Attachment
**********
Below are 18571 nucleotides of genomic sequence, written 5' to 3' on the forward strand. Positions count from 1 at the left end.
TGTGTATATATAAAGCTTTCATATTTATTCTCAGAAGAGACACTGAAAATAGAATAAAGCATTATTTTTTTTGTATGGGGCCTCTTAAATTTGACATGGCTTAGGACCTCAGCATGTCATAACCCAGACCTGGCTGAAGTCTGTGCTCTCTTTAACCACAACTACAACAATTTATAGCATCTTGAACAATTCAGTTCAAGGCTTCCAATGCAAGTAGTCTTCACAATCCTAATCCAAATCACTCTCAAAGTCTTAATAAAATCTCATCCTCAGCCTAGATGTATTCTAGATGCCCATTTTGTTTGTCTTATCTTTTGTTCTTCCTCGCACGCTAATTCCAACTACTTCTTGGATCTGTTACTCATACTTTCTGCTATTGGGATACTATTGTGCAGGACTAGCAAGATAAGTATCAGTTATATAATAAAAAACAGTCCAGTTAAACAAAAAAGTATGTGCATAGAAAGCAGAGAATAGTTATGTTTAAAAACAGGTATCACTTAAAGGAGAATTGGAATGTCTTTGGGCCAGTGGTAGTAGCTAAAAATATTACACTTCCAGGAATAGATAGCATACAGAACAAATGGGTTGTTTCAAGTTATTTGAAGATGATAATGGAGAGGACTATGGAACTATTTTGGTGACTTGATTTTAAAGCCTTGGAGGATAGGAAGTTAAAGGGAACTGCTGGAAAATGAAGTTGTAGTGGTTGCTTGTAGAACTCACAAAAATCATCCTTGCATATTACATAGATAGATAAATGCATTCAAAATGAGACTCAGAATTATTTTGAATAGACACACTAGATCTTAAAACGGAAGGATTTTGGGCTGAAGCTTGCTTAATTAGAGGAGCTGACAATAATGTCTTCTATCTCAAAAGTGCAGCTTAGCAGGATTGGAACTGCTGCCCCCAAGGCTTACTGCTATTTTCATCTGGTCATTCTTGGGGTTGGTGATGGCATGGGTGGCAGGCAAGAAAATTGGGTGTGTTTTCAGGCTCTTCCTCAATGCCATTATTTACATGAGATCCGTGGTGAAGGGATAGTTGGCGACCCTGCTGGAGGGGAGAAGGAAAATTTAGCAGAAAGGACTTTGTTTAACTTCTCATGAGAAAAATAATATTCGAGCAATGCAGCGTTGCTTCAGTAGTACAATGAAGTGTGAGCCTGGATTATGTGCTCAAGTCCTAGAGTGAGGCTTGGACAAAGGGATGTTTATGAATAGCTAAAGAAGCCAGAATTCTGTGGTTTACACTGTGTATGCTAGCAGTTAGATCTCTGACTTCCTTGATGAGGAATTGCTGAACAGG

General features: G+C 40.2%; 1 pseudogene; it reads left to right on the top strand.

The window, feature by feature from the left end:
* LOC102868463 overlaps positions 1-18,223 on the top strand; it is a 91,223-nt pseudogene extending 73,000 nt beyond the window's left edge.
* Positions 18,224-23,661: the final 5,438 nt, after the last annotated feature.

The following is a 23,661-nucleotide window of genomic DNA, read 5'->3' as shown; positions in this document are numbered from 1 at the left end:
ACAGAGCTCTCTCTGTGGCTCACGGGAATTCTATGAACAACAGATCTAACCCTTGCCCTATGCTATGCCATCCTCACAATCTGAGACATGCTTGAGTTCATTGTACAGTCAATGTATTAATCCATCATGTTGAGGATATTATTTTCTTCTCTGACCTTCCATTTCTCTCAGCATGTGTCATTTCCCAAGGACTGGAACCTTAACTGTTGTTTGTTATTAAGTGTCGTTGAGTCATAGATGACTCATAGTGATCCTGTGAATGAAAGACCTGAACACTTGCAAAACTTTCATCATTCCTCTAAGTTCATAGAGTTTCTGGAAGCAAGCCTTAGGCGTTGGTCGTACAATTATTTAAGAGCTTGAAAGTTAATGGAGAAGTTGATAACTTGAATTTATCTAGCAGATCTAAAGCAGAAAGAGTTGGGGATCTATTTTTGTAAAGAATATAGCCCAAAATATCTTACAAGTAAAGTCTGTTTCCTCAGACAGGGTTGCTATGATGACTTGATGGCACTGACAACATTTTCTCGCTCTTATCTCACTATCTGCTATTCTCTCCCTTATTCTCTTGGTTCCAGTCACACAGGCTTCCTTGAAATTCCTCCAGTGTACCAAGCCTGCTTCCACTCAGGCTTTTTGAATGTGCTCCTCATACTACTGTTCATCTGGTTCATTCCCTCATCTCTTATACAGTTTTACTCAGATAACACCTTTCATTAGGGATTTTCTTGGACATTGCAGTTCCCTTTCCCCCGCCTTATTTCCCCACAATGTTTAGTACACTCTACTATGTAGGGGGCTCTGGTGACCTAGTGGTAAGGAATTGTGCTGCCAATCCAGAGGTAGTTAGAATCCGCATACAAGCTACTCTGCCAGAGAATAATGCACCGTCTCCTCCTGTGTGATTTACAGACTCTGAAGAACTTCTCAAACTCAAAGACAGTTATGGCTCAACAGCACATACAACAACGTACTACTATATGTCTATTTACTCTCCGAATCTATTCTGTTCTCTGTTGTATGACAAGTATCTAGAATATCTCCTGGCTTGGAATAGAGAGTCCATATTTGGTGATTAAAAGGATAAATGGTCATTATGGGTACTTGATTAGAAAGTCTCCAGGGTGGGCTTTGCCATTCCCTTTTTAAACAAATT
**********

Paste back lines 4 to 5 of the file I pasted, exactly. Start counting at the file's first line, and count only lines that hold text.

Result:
The window, feature by feature from the left end:
* LOC102868463 overlaps positions 1-18,223 on the top strand; it is a 91,223-nt pseudogene extending 73,000 nt beyond the window's left edge.